In environmental jargon: the sum of the natural and constructed surroundings which a nation can pass on to future generations (especially areas of outstanding natural beauty, architectural monuments, and sites of historical interest). Often used attributively, especially in: heritage centre, a multi-media museum celebrating local history and traditions; heritage coast, a stretch of coastline whose natural features are protected by law from destruction; heritage trail, an organized walk or tour which takes in sites of historical or natural interest, often on a specific theme. Etymology: A straightforward sense development from the original sense of heritage, 'that which is or may be inherited'. History and Usage: The word has been used officially, in national heritage, to refer to architectural monuments (and especially 'stately homes' with their collections of art, antiques, etc.) since about the beginning of the seventies; heritage coasts were also first defined at about that time. It was not until the middle of the eighties, though--in the UK perhaps partly as a result of the creation in 1984 of English Heritage, a new Historic Buildings and Monuments Commission for England--that heritage began to be packaged and marketed as a commodity, a development which led to the name heritage industry for this aspect of tourism. At about the same time, renewed interest in the natural environment and green issues generally led to a greater emphasis on this aspect of heritage. Some writers add an adjective to make their intentions clear--cultural or architectural heritage for buildings, natural or green heritage for nature--but often both are implied, and a preceding adjective is not possible when heritage is used attributively. What significance does the renewed interest in a 'national', 'local' or 'industrial' past packaged as intrinsically 'British' by the relentless 'heritage' machine, have at such a moment?...Heritage may indeed be a growth industry. Art Feb. 1988, p. 28 The site will become an increasingly popular open air museum and a model of heritage interpretation. British Archaeology May/June 1989, p. 12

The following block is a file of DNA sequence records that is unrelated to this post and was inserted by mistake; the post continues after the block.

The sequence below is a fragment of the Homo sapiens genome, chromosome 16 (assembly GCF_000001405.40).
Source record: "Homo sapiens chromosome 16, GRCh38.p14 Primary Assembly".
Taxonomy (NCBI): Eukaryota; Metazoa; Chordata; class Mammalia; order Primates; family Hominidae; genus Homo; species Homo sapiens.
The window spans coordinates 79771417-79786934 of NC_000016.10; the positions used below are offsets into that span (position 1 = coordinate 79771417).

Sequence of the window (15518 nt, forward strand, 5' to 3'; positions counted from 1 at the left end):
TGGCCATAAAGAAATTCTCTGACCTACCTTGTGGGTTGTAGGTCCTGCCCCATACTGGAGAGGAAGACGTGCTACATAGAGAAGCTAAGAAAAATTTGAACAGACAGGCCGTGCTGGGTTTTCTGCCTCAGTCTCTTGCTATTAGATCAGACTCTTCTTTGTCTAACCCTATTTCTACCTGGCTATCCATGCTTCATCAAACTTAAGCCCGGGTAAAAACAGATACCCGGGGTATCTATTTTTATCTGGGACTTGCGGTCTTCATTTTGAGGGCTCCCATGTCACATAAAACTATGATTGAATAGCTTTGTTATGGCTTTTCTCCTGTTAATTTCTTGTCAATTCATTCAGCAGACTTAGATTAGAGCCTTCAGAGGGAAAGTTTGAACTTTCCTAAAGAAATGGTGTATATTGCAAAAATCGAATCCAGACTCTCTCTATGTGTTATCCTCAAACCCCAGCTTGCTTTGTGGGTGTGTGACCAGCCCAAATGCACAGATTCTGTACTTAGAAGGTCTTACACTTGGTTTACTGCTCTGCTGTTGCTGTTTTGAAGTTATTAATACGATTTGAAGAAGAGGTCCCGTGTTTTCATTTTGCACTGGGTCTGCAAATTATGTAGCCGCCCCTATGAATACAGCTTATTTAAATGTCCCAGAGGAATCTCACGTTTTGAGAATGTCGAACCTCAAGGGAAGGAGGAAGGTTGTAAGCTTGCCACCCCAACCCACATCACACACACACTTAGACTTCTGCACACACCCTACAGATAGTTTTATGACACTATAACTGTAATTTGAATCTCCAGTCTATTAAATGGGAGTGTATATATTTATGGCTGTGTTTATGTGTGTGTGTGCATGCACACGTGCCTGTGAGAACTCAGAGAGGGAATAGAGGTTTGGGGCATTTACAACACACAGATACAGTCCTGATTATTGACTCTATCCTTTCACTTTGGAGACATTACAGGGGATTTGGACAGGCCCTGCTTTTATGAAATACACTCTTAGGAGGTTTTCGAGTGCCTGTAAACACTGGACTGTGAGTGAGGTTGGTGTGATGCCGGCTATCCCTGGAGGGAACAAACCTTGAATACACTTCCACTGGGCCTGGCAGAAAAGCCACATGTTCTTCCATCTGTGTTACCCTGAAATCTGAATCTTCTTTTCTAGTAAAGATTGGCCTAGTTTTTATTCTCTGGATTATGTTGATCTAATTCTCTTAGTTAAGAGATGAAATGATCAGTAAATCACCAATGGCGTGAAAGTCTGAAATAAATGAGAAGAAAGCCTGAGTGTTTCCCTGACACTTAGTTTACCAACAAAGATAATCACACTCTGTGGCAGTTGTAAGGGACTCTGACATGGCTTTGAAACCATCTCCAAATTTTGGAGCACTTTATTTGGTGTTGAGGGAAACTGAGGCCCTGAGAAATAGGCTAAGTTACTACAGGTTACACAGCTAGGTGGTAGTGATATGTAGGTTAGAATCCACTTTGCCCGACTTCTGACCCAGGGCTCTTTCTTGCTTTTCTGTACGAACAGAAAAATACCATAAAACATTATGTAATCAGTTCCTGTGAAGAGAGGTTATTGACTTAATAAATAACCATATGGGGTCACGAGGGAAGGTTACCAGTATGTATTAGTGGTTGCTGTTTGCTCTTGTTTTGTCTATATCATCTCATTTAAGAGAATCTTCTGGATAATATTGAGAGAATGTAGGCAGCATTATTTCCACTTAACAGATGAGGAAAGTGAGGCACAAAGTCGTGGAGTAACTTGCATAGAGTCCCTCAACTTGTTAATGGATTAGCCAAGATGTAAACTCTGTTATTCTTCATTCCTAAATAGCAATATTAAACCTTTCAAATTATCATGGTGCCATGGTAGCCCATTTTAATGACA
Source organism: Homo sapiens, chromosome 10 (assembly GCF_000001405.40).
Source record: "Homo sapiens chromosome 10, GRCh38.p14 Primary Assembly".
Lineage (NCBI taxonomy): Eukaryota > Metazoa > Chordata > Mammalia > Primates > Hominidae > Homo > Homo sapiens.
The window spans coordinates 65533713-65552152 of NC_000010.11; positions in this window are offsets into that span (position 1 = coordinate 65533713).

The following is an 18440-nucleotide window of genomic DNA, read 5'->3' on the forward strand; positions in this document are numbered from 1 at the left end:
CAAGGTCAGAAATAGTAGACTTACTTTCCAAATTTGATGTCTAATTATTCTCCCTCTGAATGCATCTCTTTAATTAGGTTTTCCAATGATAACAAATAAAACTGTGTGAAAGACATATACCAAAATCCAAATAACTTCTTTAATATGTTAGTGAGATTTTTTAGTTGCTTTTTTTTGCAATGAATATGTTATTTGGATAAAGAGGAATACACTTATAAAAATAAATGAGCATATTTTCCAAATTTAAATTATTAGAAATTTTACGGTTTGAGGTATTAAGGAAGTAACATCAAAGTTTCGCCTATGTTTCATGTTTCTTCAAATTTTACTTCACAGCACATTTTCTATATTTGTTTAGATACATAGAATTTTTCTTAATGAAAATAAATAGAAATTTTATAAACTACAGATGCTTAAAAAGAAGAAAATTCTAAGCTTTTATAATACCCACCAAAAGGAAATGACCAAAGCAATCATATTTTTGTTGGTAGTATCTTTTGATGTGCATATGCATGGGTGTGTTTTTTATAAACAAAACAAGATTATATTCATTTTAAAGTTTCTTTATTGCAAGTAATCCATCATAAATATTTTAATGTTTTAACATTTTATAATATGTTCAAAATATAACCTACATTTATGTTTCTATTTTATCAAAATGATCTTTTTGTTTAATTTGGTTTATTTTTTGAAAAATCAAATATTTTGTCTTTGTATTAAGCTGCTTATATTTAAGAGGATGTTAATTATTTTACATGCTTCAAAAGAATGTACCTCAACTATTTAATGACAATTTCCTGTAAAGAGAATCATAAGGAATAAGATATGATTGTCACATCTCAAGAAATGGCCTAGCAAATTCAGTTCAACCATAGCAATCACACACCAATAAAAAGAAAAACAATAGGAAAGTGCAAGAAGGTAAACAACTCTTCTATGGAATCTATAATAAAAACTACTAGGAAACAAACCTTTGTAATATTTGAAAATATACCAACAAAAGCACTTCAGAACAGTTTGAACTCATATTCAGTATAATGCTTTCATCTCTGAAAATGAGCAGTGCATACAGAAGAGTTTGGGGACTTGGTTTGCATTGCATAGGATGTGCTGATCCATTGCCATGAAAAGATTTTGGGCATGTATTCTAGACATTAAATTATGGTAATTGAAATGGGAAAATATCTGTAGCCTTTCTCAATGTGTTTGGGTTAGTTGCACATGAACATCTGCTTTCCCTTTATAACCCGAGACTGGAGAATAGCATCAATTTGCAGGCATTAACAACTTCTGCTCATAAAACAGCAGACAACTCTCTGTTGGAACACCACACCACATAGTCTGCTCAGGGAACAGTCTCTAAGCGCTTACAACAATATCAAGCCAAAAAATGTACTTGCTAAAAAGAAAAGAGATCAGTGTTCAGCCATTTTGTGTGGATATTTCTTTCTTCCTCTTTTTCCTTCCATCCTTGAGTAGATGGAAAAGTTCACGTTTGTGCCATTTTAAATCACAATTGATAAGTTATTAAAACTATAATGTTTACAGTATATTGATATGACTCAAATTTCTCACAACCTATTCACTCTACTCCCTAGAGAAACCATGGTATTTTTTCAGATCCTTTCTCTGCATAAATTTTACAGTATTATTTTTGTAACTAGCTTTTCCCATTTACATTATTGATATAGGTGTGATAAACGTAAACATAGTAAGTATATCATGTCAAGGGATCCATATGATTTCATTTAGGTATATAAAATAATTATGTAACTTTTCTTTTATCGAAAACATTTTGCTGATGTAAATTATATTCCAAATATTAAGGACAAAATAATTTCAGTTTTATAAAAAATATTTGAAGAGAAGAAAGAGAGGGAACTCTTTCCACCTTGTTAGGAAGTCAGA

English colloquial dictionary, new words.      Английский разговорный словарь - новые слова.